NEW YORK (TheStreet) -- BlackBerry (BBRY) jumped Wednesday after announcing it struck a deal with Google (GOOGL) - Get Report  to provide its Android users access to its mobile security platform BES12. Aruba Networks (ARUN) soared on reports that Hewlett-Packard(HPQ) - Get Report was interested in buying the wireless network company. WebMD Health (WBMD) also surged based on its fourth-quarter performance.


BlackBerry rose 2.3% to close at $10.51.

The smartphone maker, which has a reputation for delivering highly secure mobile devices used by likes of Pres. Obama and other government officials, got a lift after announcing it struck a deal with Google. Under the arrangement, BlackBerry's BES12 enterprise mobility management platform will manage devices equipped with Android for Work.

The Android for Work, using BES12, allows companies to separate employees' business data and applications on their Android phones from their personal data and apps. For BlackBerry, it's the second big win for its BES12 platform, according to a Reuters report. Last November, Samsung Electronics (SSNLF) entered into a similar arrangement.

Aruba surged 21% to close at $22.24. Hewlett-Packard was less fortunate, falling 9.9% to $34.67.

Wireless network infrastructure company Aruba received a tremendous boost, after a report in Bloomberg stated a merger deal with H-P could happen as early "as next week." Given Aruba's market cap is nearly $2.5 billion, an acquisition of the company will likely be far north of that.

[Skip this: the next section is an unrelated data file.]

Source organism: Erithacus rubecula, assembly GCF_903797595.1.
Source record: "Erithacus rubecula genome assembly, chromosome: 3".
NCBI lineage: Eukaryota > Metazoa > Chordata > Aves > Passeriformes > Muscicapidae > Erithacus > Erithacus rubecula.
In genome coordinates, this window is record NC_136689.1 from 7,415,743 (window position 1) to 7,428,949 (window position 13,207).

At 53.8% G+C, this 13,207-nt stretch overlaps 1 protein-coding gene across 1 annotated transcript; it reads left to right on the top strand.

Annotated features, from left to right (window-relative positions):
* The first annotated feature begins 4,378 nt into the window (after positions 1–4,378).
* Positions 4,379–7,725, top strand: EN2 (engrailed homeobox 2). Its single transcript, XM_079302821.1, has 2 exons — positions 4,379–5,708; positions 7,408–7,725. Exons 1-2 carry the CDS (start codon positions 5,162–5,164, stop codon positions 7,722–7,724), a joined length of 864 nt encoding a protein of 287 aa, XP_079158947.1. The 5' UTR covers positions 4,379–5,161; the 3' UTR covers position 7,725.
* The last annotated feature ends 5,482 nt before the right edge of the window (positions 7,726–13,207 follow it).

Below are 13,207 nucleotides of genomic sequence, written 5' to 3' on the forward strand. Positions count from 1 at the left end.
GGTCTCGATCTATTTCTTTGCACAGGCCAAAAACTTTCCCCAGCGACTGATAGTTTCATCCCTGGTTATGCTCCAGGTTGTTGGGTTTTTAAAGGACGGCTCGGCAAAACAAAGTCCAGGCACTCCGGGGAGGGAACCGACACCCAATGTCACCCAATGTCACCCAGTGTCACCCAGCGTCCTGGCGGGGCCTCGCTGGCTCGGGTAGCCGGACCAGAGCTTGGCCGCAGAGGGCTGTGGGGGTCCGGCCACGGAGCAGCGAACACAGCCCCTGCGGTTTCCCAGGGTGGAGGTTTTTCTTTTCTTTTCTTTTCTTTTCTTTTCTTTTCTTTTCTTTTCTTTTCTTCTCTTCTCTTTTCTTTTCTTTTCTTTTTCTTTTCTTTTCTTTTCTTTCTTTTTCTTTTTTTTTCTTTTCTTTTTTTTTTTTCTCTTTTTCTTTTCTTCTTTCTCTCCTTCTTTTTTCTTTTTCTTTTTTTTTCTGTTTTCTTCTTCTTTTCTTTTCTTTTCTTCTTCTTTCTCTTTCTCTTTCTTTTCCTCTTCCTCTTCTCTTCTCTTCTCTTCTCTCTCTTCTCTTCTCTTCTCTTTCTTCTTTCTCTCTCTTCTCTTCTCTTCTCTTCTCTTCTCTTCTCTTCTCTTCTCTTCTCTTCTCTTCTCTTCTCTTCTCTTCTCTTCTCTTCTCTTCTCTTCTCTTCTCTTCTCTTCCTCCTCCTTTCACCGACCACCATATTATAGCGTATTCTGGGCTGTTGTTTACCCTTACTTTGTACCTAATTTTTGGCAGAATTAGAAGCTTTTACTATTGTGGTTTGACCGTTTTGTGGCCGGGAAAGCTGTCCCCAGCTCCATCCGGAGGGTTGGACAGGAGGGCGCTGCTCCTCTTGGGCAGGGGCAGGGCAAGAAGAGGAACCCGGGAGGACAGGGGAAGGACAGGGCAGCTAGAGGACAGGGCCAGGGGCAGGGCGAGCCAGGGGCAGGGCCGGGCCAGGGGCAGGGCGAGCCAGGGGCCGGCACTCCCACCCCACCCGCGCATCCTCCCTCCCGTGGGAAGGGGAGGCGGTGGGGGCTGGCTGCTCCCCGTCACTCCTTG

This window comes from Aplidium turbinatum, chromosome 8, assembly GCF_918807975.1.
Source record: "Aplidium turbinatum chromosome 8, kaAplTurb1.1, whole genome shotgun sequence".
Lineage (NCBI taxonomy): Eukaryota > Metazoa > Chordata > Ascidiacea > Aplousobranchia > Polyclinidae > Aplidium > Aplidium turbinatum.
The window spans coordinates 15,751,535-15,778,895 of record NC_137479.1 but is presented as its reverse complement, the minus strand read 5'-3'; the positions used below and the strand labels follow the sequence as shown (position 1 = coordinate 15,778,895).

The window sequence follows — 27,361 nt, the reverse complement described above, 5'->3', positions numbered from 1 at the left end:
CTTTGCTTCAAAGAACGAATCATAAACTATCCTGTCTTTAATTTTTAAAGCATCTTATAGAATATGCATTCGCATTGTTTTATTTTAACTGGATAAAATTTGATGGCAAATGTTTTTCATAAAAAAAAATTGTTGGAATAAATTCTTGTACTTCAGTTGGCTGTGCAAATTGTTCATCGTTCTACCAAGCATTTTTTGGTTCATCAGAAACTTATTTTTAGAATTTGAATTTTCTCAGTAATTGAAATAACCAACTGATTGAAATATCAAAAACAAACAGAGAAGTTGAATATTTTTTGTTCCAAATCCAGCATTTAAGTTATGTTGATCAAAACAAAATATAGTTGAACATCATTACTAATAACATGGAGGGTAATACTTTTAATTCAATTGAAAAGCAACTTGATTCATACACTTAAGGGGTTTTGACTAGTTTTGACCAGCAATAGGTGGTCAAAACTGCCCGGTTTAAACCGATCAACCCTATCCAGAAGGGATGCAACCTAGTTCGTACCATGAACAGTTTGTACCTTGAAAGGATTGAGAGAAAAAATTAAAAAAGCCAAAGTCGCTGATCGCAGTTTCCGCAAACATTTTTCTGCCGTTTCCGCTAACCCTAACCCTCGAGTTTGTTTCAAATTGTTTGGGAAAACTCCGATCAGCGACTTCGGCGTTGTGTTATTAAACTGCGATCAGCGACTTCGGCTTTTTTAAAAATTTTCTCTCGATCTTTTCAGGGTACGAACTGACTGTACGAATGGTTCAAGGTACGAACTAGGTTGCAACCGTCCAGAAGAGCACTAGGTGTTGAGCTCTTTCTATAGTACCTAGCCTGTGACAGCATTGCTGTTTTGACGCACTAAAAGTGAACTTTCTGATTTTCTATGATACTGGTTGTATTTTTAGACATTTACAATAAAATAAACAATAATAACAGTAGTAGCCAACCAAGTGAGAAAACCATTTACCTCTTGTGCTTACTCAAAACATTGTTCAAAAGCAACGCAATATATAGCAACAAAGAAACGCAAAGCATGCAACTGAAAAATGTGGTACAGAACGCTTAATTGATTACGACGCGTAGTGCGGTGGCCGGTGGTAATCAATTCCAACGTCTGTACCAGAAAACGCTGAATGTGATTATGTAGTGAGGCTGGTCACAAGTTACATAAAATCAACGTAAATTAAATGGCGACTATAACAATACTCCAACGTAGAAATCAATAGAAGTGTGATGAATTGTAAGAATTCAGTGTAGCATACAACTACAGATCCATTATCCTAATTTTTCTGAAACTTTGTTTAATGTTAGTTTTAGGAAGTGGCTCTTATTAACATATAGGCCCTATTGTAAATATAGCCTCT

H-P's stock took a hit, but it may be more related to its less-than-stellar first-quarter performance it reported after the markets closed Tuesday and its lower-than-expected second-quarter forecast. In after-hours trading yesterday, the stock slid as much as 6% in after-hours trading, according to a CNBC report.

WebMD soared 8.2% to finish the day at $44.70.

The online health information, news and advice site gained after posting stronger-than-expected fourth-quarter results after the markets closed Tuesday. 

WebMD posted adjusted earnings of 36 cents a share on revenue of $162.7 million. Wall Street was anticipating earnings of 31 cents a share on revenue of $160.2 million. While its forecast for the current quarter came in roughly 1.5 million lighter than analysts expected, apparently it was not enough to scare investors away.

This article is commentary by an independent contributor. At the time of publication, the author held no positions in the stocks mentioned.